Based on these elements, the Administrator General of Audit Flanders fulfilled his obligation imposed by the Code of Criminal Procedure to report criminal offenses to the anti-corruption service and subsequently also to the public prosecutor.

The investigating judge’s order to interrogate him was answered by Mayor T’Sjien with his right to remain silent. After all, a suspect is rightly permitted not to make a statement to the police or the investigating judge and also to remain silent before the criminal judge.

He must therefore bear the consequences. The same applies to the lawyers involved who cannot hide behind their professional secrecy because it does not serve to conceal their own suspicious actions.

How can you find an explanation for the opinion of the public prosecutor in Antwerp? There is no shortage of indications of possible criminal offences. That is sufficient for the District Court to decide to refer this case to the criminal court so that it can rule on it in a public and adversarial process, in which all parties can have their say about guilt and fine.

But a hearing in public court can have dire consequences for Mayor T’Sjien, regardless of the judgment of the criminal court. This threatens to make completely public what has until now been kept secret from the citizens of Boechout. Given the impending elections, that would not constitute positive advertising.

There is also another element that can encourage people not to initiate a public debate. Due to the involvement of two renowned Antwerp lawyers, several colleagues chose not to participate. Does the prosecutor also want to avoid that scandal?

This agoraphobia is reminiscent of another recent case, the Reuzegom affair and the conviction of whistleblower Acid. This also raises the idea of ​​class justice and the “us knows us” phenomenon in this case. Could that also play a role in this?

If you see and read what is written in many research reports by Audit Flanders about the policy in several other municipal authorities, the problem is much bigger than the single Boechouts file.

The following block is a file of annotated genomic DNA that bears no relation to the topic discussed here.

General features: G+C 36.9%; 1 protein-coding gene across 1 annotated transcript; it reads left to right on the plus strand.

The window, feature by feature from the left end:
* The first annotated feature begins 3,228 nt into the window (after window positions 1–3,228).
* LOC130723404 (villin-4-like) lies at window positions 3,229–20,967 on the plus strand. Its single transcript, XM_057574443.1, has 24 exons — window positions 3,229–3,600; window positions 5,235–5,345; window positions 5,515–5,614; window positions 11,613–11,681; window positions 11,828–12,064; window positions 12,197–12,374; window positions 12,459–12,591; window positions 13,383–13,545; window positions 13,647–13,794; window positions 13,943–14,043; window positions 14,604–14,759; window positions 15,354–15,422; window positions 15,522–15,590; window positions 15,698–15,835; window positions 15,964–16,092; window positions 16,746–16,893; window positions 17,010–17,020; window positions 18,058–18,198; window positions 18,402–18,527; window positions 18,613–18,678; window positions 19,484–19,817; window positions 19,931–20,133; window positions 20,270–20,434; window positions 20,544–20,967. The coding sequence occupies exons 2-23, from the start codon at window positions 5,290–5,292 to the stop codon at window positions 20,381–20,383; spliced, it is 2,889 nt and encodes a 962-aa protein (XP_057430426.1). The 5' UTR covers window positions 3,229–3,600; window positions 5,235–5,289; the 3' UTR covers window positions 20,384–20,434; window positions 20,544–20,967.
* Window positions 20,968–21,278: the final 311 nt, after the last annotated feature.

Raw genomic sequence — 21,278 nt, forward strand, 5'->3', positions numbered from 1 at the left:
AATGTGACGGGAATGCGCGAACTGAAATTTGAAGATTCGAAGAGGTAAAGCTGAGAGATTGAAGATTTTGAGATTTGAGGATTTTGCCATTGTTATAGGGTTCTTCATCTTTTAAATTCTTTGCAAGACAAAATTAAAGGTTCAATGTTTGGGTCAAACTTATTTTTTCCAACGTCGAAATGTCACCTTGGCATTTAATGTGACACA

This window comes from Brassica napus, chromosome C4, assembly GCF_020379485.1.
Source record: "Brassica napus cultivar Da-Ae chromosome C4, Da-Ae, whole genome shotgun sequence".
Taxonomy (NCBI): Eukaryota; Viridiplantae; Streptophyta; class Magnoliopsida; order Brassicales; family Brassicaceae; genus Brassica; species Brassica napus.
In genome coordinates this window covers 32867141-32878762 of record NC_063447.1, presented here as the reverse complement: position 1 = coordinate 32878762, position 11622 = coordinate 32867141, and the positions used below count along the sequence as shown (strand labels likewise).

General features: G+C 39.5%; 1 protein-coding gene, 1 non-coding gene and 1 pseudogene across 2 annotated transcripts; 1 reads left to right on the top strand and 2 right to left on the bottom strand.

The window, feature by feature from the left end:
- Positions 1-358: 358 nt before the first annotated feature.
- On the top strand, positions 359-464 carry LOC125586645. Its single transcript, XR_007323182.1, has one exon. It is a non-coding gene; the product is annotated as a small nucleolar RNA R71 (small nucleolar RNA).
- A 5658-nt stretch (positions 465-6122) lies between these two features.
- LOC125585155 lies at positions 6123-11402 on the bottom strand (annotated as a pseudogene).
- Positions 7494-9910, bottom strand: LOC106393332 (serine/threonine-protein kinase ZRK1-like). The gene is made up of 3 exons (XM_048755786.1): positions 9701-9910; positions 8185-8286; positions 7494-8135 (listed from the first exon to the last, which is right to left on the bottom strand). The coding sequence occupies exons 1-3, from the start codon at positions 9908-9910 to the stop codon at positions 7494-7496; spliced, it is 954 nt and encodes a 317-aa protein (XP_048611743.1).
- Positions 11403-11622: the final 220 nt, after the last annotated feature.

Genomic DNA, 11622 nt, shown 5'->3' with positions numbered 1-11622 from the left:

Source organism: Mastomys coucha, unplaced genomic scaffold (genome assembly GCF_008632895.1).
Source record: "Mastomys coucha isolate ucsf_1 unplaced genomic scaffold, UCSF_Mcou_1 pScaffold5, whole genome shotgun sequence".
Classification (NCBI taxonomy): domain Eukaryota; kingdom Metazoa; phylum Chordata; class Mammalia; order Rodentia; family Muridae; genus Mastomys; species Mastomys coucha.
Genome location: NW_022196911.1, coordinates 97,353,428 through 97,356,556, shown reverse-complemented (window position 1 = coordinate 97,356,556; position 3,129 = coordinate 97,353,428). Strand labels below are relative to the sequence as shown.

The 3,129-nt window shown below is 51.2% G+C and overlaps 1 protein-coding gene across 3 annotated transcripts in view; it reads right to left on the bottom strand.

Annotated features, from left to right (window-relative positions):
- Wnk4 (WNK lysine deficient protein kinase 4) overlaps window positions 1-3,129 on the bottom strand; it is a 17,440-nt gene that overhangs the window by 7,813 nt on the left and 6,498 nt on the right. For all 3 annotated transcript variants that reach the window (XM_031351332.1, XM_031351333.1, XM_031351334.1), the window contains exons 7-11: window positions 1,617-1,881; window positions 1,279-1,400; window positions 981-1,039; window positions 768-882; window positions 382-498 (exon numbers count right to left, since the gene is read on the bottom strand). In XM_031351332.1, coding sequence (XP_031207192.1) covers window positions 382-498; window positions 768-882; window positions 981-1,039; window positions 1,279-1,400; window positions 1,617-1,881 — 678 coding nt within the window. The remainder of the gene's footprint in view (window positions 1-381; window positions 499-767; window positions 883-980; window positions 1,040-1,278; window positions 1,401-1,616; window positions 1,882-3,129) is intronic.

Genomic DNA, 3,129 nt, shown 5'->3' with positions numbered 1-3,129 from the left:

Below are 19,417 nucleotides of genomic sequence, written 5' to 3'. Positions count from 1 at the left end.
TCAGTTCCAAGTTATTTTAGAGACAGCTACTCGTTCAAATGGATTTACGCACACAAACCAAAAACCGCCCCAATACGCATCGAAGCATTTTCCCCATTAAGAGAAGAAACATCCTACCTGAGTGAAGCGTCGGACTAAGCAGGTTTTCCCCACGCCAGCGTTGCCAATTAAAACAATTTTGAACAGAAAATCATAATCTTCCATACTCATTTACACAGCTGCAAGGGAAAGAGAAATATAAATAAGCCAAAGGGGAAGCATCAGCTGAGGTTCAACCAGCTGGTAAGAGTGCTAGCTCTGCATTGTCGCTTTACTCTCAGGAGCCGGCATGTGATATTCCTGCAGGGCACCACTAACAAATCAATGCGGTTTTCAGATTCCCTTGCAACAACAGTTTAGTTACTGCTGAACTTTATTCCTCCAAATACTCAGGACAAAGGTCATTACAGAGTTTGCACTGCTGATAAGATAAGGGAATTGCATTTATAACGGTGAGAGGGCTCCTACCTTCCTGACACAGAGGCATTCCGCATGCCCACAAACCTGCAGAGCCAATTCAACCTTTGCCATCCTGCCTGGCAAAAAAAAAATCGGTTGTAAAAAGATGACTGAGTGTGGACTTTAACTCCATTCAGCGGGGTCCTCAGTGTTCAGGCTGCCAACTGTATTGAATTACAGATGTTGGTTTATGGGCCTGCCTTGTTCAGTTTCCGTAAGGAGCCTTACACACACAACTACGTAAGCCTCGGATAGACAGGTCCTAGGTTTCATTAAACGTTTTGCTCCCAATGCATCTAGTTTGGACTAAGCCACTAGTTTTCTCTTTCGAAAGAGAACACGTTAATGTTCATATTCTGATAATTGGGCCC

Both the flight from responsibility of the former Flemish Minister of Internal Policy Bart Somers, who perhaps saw the mood brewing and therefore resigned, and the agoraphobia of the Antwerp prosecutor point to a structural problem.

What is the purpose of an independent agency such as Audit Flanders if the findings from the forensic investigations carried out by this government institution are ignored or even thwarted by the responsible minister?

Why does an equally independent prosecutor have a fear of agoraphobia when it comes to politically sensitive files and does he flee the hearing through a public and adversarial procedure?

Doesn’t the resident of Boechout have the right to know what his mayor is doing? Doesn’t the Flemish voter have the right to know what is happening in several Flemish municipalities, and what higher authorities are doing to avoid having to follow up?

Why does all this have to remain a secret? Is that what is meant by open government and reducing the evil of corruption?

Who is to blame if the citizen turns away from politics during the elections and shows his dissatisfaction with the way the justice system works by voting for those who have not, not yet, been able to cooperate with this policy?

How do you maintain a democratic constitutional state in this way?


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The article is in Dutch

Tags: Boechout case mayor Koen TSjiens #2nd Reuzegom scandal